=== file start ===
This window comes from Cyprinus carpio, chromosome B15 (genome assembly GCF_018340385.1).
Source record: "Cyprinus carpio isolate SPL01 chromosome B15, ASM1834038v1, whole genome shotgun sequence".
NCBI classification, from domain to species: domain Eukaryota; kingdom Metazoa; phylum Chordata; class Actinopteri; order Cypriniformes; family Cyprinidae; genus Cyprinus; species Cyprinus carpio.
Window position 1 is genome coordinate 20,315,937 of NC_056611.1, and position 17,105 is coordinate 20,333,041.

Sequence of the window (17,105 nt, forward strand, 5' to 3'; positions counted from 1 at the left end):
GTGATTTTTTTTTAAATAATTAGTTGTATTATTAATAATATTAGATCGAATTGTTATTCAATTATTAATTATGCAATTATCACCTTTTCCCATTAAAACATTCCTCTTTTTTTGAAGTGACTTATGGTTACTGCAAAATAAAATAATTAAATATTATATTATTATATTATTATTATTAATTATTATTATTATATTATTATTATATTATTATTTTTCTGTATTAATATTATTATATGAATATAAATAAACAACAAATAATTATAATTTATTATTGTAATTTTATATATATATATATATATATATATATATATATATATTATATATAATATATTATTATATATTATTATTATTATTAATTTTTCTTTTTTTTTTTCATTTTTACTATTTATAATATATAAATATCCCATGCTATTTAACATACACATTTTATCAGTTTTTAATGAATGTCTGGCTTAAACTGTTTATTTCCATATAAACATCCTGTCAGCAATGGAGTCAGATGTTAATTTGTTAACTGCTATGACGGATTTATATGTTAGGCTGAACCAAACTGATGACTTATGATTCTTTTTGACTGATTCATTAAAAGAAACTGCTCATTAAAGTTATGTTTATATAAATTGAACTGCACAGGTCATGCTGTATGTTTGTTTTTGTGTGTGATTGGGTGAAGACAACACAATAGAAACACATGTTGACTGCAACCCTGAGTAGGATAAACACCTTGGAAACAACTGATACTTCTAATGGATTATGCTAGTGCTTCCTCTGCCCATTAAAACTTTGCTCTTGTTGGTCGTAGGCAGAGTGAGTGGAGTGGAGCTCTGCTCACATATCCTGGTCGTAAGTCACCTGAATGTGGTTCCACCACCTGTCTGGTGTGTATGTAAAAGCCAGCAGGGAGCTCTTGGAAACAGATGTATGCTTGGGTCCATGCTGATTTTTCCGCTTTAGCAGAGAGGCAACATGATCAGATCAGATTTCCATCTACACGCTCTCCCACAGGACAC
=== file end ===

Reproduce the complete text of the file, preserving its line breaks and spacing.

This window comes from Cyprinus carpio, chromosome B15 (genome assembly GCF_018340385.1).
Source record: "Cyprinus carpio isolate SPL01 chromosome B15, ASM1834038v1, whole genome shotgun sequence".
NCBI classification, from domain to species: domain Eukaryota; kingdom Metazoa; phylum Chordata; class Actinopteri; order Cypriniformes; family Cyprinidae; genus Cyprinus; species Cyprinus carpio.
Window position 1 is genome coordinate 20,315,937 of NC_056611.1, and position 17,105 is coordinate 20,333,041.

Sequence of the window (17,105 nt, forward strand, 5' to 3'; positions counted from 1 at the left end):
GTGATTTTTTTTTAAATAATTAGTTGTATTATTAATAATATTAGATCGAATTGTTATTCAATTATTAATTATGCAATTATCACCTTTTCCCATTAAAACATTCCTCTTTTTTTGAAGTGACTTATGGTTACTGCAAAATAAAATAATTAAATATTATATTATTATATTATTATTATTAATTATTATTATTATATTATTATTATATTATTATTTTTCTGTATTAATATTATTATATGAATATAAATAAACAACAAATAATTATAATTTATTATTGTAATTTTATATATATATATATATATATATATATATATATATATTATATATAATATATTATTATATATTATTATTATTATTAATTTTTCTTTTTTTTTTTCATTTTTACTATTTATAATATATAAATATCCCATGCTATTTAACATACACATTTTATCAGTTTTTAATGAATGTCTGGCTTAAACTGTTTATTTCCATATAAACATCCTGTCAGCAATGGAGTCAGATGTTAATTTGTTAACTGCTATGACGGATTTATATGTTAGGCTGAACCAAACTGATGACTTATGATTCTTTTTGACTGATTCATTAAAAGAAACTGCTCATTAAAGTTATGTTTATATAAATTGAACTGCACAGGTCATGCTGTATGTTTGTTTTTGTGTGTGATTGGGTGAAGACAACACAATAGAAACACATGTTGACTGCAACCCTGAGTAGGATAAACACCTTGGAAACAACTGATACTTCTAATGGATTATGCTAGTGCTTCCTCTGCCCATTAAAACTTTGCTCTTGTTGGTCGTAGGCAGAGTGAGTGGAGTGGAGCTCTGCTCACATATCCTGGTCGTAAGTCACCTGAATGTGGTTCCACCACCTGTCTGGTGTGTATGTAAAAGCCAGCAGGGAGCTCTTGGAAACAGATGTATGCTTGGGTCCATGCTGATTTTTCCGCTTTAGCAGAGAGGCAACATGATCAGATCAGATTTCCATCTACACGCTCTCCCACAGGACAC